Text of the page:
= C(i,j) + sum_{k=0}^{s-1} A(i, (i+j+k) mod s)*B( (i+j+k) mod s, j)
```
```   Cannon's matrix multiplication algorithm

for all (i=0 to s-1)      ...  "skew" A
Left-circular-shift row i of A by i,
so that A(i,j) is overwritten by A(i, (j+i) mod s)
end for
for all (i=0 to s-1)      ... "skew" B
Up-circular-shift column i of B by i,
so that B(i,j) is overwritten by B( (i+j) mod s, j)

end for
for k=0 to s-1
for all (i=0 to s-1, j=0 to s-1)
C(i,j) = C(i,j) + A(i,j)*B(i,j)
Left-circular-shift each row of A by 1,
so that A(i,j) is overwritten by A(i, (j+1) mod s)
Up-circular-shift each column of B by 1,
so that B(i,j) is overwritten by B( (i+1) mod s, j)
end for
end for
```
The following picture illustrates the algorithm for 9 processors: In other words, after the initial "skewing", each data movement A(i,k) and B(k,j) arrive at processor P(i,j), and are multiplied and accumulated into C(i,j). The k's occur in different permutations on different processors, as described by (i+j+k) mod s.

For example, in the picture above the 3 colored blocks are accumulated to form C(1,2). First the blue blocks A(1,0) and B(0,2) are co-resident in P(1,2) and multiplied and accumulated. Then the green blocks A(1,1) and B(1,2) are multiplied and accumulated, and finally the red blocks A(1,2) and B(2,2) are multiplied and accumulated.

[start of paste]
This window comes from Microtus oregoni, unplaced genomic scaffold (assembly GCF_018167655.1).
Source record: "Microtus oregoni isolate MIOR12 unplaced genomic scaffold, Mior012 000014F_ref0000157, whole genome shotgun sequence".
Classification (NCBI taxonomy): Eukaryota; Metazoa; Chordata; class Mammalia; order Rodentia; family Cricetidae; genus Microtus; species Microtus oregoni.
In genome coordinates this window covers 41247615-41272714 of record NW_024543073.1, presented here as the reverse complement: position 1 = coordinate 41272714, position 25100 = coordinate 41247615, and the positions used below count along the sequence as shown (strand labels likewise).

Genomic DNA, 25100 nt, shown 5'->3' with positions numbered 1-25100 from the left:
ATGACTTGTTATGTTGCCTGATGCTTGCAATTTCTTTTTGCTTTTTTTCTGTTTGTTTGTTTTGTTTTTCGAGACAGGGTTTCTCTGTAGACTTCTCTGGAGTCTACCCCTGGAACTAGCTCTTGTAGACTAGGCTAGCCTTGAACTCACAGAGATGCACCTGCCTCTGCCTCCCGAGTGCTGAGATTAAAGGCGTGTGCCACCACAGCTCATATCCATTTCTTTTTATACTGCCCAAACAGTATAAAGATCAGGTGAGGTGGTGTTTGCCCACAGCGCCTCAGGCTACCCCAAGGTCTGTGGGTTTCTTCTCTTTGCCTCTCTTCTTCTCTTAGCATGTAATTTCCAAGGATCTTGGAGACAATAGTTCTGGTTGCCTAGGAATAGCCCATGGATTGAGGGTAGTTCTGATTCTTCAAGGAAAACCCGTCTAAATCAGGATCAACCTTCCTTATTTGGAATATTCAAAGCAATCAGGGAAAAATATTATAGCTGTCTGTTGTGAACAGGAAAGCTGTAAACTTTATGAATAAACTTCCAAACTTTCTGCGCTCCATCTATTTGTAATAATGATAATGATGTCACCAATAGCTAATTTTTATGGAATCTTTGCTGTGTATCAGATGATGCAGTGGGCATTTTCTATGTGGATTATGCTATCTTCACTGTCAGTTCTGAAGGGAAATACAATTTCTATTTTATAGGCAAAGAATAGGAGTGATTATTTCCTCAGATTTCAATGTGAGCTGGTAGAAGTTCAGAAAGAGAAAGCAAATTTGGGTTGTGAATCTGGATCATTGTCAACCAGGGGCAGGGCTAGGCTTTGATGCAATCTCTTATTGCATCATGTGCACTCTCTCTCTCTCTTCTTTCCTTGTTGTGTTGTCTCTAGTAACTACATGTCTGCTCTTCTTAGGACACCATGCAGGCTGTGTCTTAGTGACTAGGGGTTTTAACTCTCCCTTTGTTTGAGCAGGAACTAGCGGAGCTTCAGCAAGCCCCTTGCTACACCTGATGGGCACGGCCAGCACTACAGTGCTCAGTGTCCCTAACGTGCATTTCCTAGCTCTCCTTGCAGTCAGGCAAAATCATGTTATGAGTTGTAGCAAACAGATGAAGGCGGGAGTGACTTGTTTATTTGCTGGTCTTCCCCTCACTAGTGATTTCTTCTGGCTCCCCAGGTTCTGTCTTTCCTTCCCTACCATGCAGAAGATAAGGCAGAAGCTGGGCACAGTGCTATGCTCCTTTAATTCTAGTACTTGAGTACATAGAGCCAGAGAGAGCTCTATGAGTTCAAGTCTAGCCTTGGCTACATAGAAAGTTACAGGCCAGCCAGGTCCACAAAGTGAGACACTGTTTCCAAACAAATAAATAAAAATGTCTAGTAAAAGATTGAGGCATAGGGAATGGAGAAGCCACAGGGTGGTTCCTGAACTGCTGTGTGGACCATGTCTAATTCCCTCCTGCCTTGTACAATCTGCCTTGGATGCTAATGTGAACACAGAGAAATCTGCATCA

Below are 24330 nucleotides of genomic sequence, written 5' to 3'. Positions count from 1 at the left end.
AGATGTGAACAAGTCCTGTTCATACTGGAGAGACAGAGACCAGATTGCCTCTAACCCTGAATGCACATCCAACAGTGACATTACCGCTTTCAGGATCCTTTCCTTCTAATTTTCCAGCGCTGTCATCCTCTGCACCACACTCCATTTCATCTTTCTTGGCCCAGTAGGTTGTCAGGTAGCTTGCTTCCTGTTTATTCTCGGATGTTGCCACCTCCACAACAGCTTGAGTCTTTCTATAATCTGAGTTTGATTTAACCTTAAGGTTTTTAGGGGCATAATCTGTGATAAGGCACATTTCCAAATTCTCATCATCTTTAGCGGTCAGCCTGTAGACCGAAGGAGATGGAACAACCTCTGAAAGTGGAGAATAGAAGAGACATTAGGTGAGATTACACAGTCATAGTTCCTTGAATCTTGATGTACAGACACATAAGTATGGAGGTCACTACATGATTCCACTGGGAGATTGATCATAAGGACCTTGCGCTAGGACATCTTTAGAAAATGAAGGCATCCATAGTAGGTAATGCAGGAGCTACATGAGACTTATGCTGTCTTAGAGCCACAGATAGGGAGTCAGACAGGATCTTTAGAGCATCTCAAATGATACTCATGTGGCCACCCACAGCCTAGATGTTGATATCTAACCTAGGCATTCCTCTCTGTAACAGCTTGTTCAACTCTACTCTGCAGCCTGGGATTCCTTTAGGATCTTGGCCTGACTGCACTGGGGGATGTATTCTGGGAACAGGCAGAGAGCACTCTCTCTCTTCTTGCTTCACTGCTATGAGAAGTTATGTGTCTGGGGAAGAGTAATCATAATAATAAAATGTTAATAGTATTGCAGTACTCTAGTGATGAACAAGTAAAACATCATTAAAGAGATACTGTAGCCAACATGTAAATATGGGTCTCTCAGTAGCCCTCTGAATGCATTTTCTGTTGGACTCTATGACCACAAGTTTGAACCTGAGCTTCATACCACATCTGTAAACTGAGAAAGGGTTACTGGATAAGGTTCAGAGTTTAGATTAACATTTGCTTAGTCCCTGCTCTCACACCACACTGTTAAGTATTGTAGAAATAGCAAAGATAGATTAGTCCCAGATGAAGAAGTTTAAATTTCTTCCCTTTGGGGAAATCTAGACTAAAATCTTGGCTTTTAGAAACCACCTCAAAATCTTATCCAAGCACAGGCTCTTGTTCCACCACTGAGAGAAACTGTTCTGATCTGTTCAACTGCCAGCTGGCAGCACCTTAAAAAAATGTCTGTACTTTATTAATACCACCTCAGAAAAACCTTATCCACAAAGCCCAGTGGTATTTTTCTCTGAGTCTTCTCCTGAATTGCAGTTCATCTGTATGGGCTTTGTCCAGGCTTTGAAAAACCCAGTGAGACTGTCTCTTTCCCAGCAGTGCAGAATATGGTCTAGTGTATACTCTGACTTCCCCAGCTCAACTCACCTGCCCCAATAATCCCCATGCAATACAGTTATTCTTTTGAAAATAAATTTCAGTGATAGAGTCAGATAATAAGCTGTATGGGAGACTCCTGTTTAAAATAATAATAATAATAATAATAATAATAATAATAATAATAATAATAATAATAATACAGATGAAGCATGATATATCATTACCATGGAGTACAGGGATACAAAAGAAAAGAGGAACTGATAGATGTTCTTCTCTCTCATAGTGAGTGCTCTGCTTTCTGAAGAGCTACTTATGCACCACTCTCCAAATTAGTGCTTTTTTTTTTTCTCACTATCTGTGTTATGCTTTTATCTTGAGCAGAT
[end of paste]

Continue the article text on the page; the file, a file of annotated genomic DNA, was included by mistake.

This algorithm is well suited to an s-by-s mesh of processors, for which we will now measure the performance.

• Skewing A. Each row of A can proceed independently of the others. By communicating with nearest neighbors, sending the message by the shortest path (left or right), and as before assuming a processor can send and receive simultaneously, the cost is
```         (s/2)*(alpha + (n/s)^2*beta) = sqrt(p)*alpha/2 + n^2/(2*sqrt(p))*beta
```
• Skewing B. The cost is the same as for skewing A.
• Shifting A (or B) left (or up) by 1. This costs alpha+n^2/p*beta.
• Local accumulation of A times B into C. This costs 2*(n/s)^3 = 2*n^3/p^(3/2).
• The total cost is therefore
```    Time = 2*n^3/p + 3*sqrt(p)*alpha + 3*n^2/sqrt(p) * beta
```
with efficiency
```    Efficiency = 1 / ( 1 +
1.5*p^(1.5)/n^3*alpha +
1.5*p^(.5)/n*beta )
```
Comparing with the time for a ring, we see the arithmetic time is the same, but the communication time is about sqrt(p) times smaller. This reflects the fact that the bisection width of a mesh is sqrt(p) times as large as a ring.

## Matrix Multiplication on a 3D Mesh

It is possible to decrease the cost of communication by another factor of p^(1/6) by using a 3D mesh instead of a 2D mesh as in the last section. The idea is to let the multiplication A(i,k)*B(k,j) in the formula
```   C(i,j) = C(i,j) + sum_{k=0}^{s-1} A(i,k)*B(k,j)
```
be done by processor (i,j,k) in the 3D mesh. Then the sums are accumulated along rows of the mesh. See "A three-dimensional approach to parallel matrix multiplication"by R. Agarwal et al, IBM J. of Res. and Dev., v. 39, n. 5, pp 521-600, Sept. 1995. for details.

## Matrix Multiplication on a Hypercube